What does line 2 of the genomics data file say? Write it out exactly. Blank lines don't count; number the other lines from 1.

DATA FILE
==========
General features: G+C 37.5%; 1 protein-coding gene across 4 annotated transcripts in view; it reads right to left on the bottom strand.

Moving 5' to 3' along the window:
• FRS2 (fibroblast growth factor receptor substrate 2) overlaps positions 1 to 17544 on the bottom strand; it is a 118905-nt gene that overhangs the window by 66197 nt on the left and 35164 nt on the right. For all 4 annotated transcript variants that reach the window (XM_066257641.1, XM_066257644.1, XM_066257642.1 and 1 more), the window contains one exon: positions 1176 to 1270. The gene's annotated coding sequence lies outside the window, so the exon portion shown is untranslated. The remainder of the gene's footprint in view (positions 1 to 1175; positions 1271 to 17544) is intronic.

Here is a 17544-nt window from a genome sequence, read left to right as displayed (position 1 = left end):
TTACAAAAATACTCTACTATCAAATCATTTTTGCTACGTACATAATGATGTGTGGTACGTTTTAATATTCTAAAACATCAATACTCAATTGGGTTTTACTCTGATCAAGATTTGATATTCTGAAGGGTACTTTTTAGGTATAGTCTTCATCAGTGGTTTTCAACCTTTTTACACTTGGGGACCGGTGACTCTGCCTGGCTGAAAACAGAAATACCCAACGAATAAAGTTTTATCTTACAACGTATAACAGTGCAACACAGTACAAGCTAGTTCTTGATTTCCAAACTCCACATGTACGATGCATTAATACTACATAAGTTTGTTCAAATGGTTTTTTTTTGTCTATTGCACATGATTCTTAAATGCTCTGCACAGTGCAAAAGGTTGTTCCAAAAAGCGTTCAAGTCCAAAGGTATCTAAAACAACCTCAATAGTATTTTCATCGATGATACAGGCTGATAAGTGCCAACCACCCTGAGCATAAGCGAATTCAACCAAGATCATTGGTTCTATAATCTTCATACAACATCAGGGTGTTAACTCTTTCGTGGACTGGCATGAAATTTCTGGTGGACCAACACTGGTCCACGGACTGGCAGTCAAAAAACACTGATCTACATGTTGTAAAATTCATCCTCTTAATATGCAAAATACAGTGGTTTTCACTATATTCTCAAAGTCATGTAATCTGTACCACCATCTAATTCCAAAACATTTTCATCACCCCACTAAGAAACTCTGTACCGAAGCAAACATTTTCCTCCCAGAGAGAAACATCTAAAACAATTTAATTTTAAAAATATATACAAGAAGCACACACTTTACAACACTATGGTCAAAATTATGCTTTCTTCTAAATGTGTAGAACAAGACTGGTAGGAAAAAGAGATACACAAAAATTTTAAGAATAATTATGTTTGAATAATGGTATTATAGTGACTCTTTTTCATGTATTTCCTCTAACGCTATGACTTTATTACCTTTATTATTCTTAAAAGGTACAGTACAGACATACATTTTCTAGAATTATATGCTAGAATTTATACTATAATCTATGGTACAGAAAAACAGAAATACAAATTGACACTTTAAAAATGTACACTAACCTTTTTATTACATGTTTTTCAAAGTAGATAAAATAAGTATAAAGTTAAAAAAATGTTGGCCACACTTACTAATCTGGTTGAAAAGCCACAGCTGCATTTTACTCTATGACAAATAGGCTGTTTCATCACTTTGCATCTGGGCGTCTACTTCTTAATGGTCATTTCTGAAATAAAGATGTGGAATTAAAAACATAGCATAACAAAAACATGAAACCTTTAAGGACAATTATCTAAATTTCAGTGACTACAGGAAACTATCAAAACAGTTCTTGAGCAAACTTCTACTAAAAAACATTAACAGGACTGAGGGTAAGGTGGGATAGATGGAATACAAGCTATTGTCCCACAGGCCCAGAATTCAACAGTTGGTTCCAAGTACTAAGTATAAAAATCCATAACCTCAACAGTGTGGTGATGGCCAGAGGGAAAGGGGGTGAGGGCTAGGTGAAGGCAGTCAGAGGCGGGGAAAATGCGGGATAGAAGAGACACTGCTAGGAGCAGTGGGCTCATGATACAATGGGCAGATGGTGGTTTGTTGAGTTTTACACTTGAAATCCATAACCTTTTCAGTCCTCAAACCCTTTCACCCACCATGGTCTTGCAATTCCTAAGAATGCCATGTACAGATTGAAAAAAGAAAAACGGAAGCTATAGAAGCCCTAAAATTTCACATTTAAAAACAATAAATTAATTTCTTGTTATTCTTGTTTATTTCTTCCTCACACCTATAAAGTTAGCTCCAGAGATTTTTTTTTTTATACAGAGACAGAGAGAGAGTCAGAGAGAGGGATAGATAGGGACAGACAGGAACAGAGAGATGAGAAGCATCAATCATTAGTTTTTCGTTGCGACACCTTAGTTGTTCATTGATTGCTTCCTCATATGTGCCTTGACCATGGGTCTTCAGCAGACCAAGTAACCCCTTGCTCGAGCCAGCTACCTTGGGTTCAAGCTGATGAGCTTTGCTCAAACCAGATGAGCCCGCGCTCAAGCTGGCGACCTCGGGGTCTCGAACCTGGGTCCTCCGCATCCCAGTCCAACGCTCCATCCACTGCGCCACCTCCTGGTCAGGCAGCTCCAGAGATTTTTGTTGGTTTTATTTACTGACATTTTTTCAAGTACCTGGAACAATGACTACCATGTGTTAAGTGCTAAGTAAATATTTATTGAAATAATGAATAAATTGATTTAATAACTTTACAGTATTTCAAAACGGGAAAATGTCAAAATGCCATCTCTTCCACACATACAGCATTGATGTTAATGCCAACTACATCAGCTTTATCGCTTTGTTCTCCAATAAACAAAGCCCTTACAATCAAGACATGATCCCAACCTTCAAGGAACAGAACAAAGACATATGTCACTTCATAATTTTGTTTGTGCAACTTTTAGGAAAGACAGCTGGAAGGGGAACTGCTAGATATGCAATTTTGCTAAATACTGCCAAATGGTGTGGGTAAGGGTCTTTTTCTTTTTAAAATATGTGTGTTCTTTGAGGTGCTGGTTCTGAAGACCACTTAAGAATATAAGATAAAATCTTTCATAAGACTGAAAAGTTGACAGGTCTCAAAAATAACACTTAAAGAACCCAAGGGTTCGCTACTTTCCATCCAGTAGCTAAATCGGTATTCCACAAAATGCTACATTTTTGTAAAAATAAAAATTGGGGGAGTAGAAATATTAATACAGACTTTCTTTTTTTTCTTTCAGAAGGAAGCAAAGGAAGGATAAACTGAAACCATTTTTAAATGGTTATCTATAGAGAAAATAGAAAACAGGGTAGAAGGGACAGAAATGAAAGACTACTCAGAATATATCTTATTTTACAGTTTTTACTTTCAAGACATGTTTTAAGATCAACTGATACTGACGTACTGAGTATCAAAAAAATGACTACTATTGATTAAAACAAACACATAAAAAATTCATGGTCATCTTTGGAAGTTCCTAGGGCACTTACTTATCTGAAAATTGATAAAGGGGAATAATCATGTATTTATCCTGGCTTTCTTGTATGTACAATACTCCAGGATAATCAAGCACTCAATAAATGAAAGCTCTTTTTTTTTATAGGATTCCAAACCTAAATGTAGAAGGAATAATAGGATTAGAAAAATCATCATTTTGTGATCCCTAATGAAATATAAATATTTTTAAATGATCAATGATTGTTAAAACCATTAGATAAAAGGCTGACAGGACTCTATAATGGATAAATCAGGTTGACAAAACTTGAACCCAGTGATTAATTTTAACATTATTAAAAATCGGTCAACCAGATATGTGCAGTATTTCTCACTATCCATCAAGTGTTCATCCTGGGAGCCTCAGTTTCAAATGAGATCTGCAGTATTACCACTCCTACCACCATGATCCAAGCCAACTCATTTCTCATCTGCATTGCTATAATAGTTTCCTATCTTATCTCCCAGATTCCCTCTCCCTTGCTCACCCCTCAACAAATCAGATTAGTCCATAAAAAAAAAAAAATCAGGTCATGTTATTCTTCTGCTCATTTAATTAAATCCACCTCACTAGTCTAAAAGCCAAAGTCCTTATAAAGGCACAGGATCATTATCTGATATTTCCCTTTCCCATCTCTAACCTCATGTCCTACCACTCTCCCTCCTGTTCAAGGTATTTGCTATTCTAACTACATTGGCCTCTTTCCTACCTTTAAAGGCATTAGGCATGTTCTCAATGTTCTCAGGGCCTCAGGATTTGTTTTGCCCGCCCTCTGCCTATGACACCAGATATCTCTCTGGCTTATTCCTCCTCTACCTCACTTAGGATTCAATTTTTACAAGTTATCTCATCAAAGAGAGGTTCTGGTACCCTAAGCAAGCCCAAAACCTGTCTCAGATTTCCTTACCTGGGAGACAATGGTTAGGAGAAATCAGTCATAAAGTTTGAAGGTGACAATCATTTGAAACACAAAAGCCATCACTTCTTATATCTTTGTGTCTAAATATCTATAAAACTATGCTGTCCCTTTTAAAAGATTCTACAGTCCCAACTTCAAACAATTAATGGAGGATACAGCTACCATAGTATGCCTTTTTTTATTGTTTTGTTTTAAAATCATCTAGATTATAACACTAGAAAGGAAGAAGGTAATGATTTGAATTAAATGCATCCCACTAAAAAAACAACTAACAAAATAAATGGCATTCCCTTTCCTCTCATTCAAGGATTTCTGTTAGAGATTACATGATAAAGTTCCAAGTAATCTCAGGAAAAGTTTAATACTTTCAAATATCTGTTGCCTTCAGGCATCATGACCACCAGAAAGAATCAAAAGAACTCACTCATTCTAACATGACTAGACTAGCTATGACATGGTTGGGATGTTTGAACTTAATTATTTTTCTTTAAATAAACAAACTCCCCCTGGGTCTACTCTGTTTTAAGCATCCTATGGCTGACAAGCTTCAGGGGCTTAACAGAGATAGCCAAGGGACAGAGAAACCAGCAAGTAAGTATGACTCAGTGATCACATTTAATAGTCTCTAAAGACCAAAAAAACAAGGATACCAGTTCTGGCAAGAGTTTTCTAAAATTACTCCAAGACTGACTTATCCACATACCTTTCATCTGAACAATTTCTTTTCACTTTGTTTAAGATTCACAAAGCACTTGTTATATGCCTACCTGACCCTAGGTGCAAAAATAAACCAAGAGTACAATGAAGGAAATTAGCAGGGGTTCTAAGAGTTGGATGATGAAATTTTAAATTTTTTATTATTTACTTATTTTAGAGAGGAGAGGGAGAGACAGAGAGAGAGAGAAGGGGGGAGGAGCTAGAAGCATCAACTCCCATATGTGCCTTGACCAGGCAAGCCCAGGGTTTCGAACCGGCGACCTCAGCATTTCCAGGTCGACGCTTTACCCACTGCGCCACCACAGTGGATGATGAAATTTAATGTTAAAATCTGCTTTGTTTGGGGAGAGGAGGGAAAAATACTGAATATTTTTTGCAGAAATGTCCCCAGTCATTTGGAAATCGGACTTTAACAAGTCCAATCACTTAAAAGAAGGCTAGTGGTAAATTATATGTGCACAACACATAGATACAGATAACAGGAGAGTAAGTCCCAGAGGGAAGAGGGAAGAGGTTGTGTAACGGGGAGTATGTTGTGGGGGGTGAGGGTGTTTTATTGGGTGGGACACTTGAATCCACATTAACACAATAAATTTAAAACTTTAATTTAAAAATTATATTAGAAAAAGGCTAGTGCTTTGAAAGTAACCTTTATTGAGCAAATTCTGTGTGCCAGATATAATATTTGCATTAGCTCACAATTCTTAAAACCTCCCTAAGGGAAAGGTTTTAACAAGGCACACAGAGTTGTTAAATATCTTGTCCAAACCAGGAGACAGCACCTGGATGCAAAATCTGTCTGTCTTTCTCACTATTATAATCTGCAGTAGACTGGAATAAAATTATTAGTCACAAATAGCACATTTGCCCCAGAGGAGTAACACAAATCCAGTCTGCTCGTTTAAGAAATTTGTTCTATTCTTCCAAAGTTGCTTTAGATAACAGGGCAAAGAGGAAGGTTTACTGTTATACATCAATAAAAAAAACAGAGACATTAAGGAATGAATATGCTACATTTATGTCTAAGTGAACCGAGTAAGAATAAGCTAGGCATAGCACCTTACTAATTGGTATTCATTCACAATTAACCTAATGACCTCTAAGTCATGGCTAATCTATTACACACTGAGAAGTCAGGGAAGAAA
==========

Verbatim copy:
Moving 5' to 3' along the window: